and not experiencing some of those emotions that older teenagers and adults go through with the grief and the loss and the emotional toll that grief takes. >> the biggest issue is we are regular people, we don't have hair but that does not change us. it does not make us slower or faster. it is just hair. until you start picking on me as a kid or laughing at me, that is where it hurts. it is in the head. it is clearly in the head. it is a psychological impact of the disease more than anything else. >> i would like people to take away the fact that hair does not define any of us. alopecia may not be life-threatening but it is life altering. it affects a person's livelihood and their mental health. it is time for everyone to show more respect for the alopecia community, and to educate themselves more on the condition and how they can support us.
>> i am an immigration attorney in miami. i have had colleagues asked me after they saw a picture o me without hair if i would be able to handle the case or not because i was sick. it is draining and exhausting to have to constantly be dealing with it. all the time. just to be kind to people, and maybe a little more unrstanding. >> empathy is different than sympathy. and the power of pity, but your encouragement and your validation that we do have saturdays and we do have happy days, but we are going to be there nevertheless, that we are still blessed. >> for a closer look at alopecia andhe different ways the disease can affect people, i am joined by dr. brett king, an associate professor of dermatology at yale university school of medicine. for those who have never heard of alopecia, what exactly is it
and what do we know about who it impacts? dr. king: it is an important question. alopecia refers to hair loss. and that means hair loss broadly. that includes male pattern hair loss, female pattern hair loss, aloe pcr yada and other forms of haiross. what we have had a lot of attention to in the media recently is the form of hair loss called alopecia arrieta, which is an autoimmune form of hair loss that affects people of all ages, all races. though it typically occurs for the first time in the first 40 or 50 years of life. it is an autoimmune form of hair loss. distinctly different than a male pattern hair loss. nicole: you mentioned alopecia areata. what are the different types of alopecia? dr. king: alopecia areata most commonly is characterized by a
spot or a few ots of hair loss, and these can be the size of a nickel, the size of a half dollar. they are often round or oval-shaped patches of hair loss, typically involving the scope, but they can invoe an eyebrow, the eyelashes, the beard area in men. this is the most common hesitation of alopecia areata. there can be more severe presentations as well, where people lose 50% or 80% or 100% of their scalp hair. the folks with the most severe presentations are often said to have alopecia took tallis. but it is all alopecia areata. nicole: how does this disease progress? what does it do to your body? and as there treatment -- and is there treatment? dr. king: going back to the most typical presentation, somebody who develops a spot or a few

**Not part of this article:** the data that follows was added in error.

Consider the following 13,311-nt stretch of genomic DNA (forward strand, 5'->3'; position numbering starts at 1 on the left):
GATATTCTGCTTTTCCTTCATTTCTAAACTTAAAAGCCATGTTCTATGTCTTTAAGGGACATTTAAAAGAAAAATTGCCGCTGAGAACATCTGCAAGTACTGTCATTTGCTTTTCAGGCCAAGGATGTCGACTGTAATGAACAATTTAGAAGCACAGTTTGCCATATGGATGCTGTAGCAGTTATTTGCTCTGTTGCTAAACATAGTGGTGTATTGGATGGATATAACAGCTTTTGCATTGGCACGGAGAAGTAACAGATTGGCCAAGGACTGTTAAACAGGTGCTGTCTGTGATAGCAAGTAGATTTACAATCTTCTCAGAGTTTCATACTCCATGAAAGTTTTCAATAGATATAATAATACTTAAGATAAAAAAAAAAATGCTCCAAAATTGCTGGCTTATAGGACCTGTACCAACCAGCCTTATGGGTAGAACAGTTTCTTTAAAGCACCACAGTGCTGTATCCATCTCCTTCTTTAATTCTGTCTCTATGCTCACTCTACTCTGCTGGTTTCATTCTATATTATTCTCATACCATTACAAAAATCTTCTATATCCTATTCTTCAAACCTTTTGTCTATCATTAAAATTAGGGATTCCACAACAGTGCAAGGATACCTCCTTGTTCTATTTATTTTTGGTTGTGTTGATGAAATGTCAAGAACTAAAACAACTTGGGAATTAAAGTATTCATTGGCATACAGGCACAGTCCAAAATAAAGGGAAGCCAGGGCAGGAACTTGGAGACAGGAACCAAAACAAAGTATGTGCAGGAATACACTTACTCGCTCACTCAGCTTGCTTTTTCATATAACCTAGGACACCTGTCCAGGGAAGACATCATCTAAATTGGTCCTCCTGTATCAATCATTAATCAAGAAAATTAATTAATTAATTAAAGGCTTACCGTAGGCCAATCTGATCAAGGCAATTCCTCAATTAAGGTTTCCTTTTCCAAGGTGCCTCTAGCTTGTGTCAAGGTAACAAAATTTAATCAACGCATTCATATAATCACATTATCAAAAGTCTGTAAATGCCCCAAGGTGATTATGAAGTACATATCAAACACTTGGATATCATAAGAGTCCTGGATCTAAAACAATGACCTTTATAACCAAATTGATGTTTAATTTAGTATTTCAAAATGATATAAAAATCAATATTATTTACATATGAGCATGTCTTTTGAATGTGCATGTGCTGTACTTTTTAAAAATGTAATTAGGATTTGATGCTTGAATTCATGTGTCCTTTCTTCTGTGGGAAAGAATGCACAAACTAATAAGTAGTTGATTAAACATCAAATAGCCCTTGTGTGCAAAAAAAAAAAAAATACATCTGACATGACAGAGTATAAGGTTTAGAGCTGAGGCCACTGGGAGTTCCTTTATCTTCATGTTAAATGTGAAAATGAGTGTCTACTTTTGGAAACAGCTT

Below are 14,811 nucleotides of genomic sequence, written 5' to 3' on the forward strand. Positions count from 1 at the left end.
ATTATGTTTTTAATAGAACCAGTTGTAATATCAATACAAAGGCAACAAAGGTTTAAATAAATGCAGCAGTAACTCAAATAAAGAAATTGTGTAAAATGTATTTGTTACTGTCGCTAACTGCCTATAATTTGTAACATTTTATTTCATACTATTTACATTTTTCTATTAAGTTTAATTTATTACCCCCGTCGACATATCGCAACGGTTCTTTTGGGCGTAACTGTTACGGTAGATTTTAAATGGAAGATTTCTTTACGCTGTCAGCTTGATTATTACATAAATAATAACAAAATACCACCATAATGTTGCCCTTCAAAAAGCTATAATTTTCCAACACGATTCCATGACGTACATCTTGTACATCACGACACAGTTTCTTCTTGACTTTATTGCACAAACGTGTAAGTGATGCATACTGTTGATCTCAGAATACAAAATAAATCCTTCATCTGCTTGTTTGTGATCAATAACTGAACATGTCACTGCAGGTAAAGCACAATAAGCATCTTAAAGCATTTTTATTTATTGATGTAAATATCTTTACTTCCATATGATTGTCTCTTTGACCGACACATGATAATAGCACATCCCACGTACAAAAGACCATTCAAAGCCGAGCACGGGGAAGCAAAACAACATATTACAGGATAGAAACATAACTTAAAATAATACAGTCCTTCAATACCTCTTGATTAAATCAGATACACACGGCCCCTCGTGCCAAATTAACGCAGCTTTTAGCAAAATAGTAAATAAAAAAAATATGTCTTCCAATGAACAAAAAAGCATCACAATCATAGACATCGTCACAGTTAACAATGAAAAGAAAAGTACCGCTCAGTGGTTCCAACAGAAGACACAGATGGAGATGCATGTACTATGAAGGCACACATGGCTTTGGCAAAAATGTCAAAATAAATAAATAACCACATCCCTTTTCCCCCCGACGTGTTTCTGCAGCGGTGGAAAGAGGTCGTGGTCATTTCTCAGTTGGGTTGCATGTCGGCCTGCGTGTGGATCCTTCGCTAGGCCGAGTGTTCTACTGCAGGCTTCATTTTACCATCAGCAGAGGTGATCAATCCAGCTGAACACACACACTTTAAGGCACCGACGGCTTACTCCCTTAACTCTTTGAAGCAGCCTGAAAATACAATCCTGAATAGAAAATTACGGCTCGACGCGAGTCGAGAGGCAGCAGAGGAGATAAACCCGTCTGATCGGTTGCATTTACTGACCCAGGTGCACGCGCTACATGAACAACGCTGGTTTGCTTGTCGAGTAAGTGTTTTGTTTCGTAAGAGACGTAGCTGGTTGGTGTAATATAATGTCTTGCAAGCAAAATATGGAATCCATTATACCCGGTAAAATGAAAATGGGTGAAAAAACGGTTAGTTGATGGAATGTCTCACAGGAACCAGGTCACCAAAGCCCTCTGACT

spots of hair loss, this will be what majority of people ever have with alopecia areata. one of the menacing things about this disease is that it is very unpredictable. so, we don't know who is going to be the person that, in three weeks, three months, or three years, those spots are going to turn into complete scalp hair loss. or complete scalp hair loss, in addition to loss of eyebrows and eyelashes. it is that unpredictability which makes or is part of what makes the disease so difficult to deal with. what is really exciting, getting to your question of, are there treatments, what is really exciting is that up until recently, there was not thought to be a very good treatment for people who have severe alopecia areata, or people who have lost
50% or 80% or 100% of their scalp hair. one of the really exciting developments is two weeks ago, a paper was published in the new england journal of medicine showing a new medicine that grows hair in up to 40% of people with the most severe form of alopecia areata. so indeed, what was once something that was thought to be untreatable, or completely changing that paradigm, and indeed, there is hope for the future for people with this disease. nicole: while there is some progress, there are man people who experience alopecia or hair loss in severe forms. what do we know about the impact this disease can have on the mental health of people who are diagnosed with it? dr. king: it is such an important issue to address. alopecia areata is very often a
to all of your hair on your pillowcase to all of your hair on your pillowcase. nicole: thank you so much for joining us. dr. king: thank you so much for the opportunity. judy: more than 70 million americans have an arrest requirement or record and in many cases, that prevents them from getting housing, work, and reconnecting with their families after incarceration. those challenges are the subject of a newshour dumentary premiering tonight on pbs called searching for justice, life after lockup, it is produced by our mike fritz and frank carlsen and hosted by almond vaux. here is a quick look. >> i was released february 10, 2020.